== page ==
The services at Foreign Service posts for which no fee is chargeable are these designated by "no fee" entries in the Tariff of Fees, Foreign Service of the United States of America (§ 22.1 of this chapter).
DEPOSITIONS AND LETTERS ROGATORY § 92.49 Deposition defined.
A deposition is the testimony of a witness taken in writing under oath or affirmation, before some designated or appointed person or officer, in answer to interrogatories, oral or written. (For the distinction between a deposition and an affidavit see § 92.22.)
Use of depositions in court actions.
Generally depositions may be taken and used in all civil actions or suits. In criminal cases in the United States, a
$92.51 Methods of taking depositions in foreign countries.
Rule 28(b) of the Rules of Civil Procedure for the District Courts of the United States provides that depositions may be taken in foreign countries by any of the three following methods:
(a) On notice before a secretary of embassy or legation, consul general, consul, vice consul, or consular agent of the United States;
(b) By commission, before such person or officer as may be appointed by the commission;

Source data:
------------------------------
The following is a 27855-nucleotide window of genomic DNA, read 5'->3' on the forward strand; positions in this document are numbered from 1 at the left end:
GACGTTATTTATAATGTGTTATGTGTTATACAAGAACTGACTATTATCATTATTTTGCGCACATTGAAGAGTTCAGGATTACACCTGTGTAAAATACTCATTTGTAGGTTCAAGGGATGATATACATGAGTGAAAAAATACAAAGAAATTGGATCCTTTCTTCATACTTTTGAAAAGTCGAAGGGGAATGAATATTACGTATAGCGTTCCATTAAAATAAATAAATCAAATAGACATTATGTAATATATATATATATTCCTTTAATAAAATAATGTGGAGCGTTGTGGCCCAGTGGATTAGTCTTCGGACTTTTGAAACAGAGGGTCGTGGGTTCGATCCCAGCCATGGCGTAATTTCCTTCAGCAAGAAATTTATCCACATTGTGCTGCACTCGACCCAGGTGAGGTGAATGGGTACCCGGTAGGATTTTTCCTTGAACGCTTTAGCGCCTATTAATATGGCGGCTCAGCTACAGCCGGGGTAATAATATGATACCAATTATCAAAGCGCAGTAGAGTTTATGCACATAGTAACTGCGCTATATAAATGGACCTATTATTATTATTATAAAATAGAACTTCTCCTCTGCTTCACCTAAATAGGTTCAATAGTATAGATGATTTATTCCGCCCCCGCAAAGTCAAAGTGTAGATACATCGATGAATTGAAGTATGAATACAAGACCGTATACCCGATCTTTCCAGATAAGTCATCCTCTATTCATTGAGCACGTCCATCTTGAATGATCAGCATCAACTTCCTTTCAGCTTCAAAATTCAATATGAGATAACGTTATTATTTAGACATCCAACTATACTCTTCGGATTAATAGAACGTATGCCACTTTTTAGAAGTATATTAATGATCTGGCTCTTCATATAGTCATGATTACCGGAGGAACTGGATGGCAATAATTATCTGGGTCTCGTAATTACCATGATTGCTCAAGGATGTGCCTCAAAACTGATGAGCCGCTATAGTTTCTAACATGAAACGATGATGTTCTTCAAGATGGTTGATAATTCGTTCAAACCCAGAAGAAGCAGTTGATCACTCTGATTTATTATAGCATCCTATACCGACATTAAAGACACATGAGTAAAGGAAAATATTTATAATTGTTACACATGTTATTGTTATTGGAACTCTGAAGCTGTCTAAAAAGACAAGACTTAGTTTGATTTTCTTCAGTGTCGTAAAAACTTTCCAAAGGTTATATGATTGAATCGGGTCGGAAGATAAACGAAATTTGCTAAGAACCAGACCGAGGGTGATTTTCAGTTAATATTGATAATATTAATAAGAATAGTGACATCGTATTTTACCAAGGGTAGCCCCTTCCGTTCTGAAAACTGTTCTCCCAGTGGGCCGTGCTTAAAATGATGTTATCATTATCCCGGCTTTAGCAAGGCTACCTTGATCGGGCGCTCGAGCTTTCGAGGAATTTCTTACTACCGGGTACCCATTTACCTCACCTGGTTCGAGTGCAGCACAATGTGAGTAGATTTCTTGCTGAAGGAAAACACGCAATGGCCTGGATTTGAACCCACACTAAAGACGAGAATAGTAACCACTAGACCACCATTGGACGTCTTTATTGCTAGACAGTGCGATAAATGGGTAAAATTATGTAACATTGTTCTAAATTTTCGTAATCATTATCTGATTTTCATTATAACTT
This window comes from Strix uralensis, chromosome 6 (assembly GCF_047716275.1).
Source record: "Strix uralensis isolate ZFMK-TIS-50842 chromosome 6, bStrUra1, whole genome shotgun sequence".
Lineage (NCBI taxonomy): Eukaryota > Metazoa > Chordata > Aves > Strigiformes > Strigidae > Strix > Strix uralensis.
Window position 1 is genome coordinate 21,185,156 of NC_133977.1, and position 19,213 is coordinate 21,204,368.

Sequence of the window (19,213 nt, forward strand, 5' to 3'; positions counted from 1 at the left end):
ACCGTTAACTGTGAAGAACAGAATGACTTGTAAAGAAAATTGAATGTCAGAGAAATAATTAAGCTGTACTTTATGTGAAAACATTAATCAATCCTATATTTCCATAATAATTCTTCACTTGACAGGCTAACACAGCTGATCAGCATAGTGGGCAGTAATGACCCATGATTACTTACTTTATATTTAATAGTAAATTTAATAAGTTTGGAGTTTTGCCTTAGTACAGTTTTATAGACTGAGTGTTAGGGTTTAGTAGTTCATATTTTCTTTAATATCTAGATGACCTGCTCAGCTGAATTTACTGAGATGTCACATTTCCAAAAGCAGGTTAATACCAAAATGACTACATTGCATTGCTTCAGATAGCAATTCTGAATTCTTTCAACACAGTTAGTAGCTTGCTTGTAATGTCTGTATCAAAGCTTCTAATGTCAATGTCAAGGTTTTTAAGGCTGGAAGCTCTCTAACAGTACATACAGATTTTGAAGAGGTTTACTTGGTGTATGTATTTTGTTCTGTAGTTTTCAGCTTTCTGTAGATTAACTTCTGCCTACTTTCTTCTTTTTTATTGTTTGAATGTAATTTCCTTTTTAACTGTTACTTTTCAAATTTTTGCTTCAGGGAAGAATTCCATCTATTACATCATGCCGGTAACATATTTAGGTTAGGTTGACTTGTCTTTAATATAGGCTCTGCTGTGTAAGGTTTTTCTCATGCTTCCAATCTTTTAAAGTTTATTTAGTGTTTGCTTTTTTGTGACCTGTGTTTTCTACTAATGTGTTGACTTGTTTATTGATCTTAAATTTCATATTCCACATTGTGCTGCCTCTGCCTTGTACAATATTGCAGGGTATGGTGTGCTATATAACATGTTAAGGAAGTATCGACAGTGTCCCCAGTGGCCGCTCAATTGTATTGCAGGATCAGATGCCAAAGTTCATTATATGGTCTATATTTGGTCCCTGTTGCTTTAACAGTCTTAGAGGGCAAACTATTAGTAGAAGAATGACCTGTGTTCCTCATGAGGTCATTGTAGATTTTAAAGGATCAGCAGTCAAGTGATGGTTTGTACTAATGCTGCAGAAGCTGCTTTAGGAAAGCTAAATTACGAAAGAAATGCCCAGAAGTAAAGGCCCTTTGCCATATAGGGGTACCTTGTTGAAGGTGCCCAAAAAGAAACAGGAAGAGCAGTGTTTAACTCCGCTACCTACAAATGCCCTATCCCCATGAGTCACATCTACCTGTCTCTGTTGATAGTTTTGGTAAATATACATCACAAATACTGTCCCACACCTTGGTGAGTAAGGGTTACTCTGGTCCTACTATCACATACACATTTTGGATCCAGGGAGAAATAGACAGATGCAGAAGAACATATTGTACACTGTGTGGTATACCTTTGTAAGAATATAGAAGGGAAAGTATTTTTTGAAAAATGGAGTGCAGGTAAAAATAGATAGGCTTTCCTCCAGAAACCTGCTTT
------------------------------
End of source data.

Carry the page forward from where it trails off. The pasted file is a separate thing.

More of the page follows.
(c) Under letters rogatory, before an appropriate foreign court.
Rule 15 of the Federal Rules of Criminal Procedure provides that depositions may be taken in the same manner as in civil cases, but only upon order of court. The statutes of the States define the methods which may be employed for taking depo#sitions in foreign countries for use in State courts and the provisions vary from one jurisdiction to another. However, E provision is usually made for one or all of the aforementioned methods.
"Deposition on notice" defined.
A "deposition on notice" is a deposition taken before a competent official after reasonable notice has been given in writing by the party or attorney proposing to take such deposition to the opposing party or attorney of record. Under the Federal law, diplomatic and consular officers are defined as competent officials for taking depositions on notice in foreign countries (see § 92.51). This method of taking a deposition does not necessarily involve the issuance of a commission or other court order.
"Commission to take depositions" defined.
examined in the court or before the body issuing the commission. In Federal practice, a commission to take depositions is issued only when necessary or convenient, on application and notice. The commission indicates the action or hearing in which the depositions are intended to be used, and the person or persons required to take the depositions, usually by name or descriptive title (see § 92.55 for manner of designating consular officers). Normally a commission is accompanied by detailed instructions for its execution.
§ 92.54 "Letters rogatory" defined.